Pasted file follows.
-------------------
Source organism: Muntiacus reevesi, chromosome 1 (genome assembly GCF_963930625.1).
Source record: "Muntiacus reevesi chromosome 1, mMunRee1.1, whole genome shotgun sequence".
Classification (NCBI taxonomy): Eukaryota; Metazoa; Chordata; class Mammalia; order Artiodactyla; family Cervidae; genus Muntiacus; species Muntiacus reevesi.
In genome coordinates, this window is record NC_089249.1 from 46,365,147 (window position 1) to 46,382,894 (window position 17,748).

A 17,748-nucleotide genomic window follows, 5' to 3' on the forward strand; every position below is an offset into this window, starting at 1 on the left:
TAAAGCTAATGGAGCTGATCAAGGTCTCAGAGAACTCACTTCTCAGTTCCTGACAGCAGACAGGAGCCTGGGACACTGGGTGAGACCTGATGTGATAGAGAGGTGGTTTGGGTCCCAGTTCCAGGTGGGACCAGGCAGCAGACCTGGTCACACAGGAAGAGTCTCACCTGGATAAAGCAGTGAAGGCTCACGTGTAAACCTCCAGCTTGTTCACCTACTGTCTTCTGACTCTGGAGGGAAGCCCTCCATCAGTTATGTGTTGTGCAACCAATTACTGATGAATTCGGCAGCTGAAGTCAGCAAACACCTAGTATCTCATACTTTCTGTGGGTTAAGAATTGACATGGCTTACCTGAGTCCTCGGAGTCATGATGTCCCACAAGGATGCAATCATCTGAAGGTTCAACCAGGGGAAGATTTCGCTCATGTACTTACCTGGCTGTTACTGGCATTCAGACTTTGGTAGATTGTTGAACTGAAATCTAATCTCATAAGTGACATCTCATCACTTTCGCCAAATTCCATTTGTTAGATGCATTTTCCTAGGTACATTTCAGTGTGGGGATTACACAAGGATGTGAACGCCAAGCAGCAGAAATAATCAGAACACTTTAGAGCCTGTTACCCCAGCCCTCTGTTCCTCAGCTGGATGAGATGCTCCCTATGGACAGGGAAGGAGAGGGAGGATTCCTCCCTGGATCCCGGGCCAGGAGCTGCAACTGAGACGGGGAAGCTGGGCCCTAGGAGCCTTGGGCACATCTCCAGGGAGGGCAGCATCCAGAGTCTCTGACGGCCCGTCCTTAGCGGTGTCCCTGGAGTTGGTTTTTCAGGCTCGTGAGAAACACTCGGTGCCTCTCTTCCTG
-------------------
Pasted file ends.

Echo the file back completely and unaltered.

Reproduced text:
Source organism: Muntiacus reevesi, chromosome 1 (genome assembly GCF_963930625.1).
Source record: "Muntiacus reevesi chromosome 1, mMunRee1.1, whole genome shotgun sequence".
Classification (NCBI taxonomy): Eukaryota; Metazoa; Chordata; class Mammalia; order Artiodactyla; family Cervidae; genus Muntiacus; species Muntiacus reevesi.
In genome coordinates, this window is record NC_089249.1 from 46,365,147 (window position 1) to 46,382,894 (window position 17,748).

A 17,748-nucleotide genomic window follows, 5' to 3' on the forward strand; every position below is an offset into this window, starting at 1 on the left:
TAAAGCTAATGGAGCTGATCAAGGTCTCAGAGAACTCACTTCTCAGTTCCTGACAGCAGACAGGAGCCTGGGACACTGGGTGAGACCTGATGTGATAGAGAGGTGGTTTGGGTCCCAGTTCCAGGTGGGACCAGGCAGCAGACCTGGTCACACAGGAAGAGTCTCACCTGGATAAAGCAGTGAAGGCTCACGTGTAAACCTCCAGCTTGTTCACCTACTGTCTTCTGACTCTGGAGGGAAGCCCTCCATCAGTTATGTGTTGTGCAACCAATTACTGATGAATTCGGCAGCTGAAGTCAGCAAACACCTAGTATCTCATACTTTCTGTGGGTTAAGAATTGACATGGCTTACCTGAGTCCTCGGAGTCATGATGTCCCACAAGGATGCAATCATCTGAAGGTTCAACCAGGGGAAGATTTCGCTCATGTACTTACCTGGCTGTTACTGGCATTCAGACTTTGGTAGATTGTTGAACTGAAATCTAATCTCATAAGTGACATCTCATCACTTTCGCCAAATTCCATTTGTTAGATGCATTTTCCTAGGTACATTTCAGTGTGGGGATTACACAAGGATGTGAACGCCAAGCAGCAGAAATAATCAGAACACTTTAGAGCCTGTTACCCCAGCCCTCTGTTCCTCAGCTGGATGAGATGCTCCCTATGGACAGGGAAGGAGAGGGAGGATTCCTCCCTGGATCCCGGGCCAGGAGCTGCAACTGAGACGGGGAAGCTGGGCCCTAGGAGCCTTGGGCACATCTCCAGGGAGGGCAGCATCCAGAGTCTCTGACGGCCCGTCCTTAGCGGTGTCCCTGGAGTTGGTTTTTCAGGCTCGTGAGAAACACTCGGTGCCTCTCTTCCTG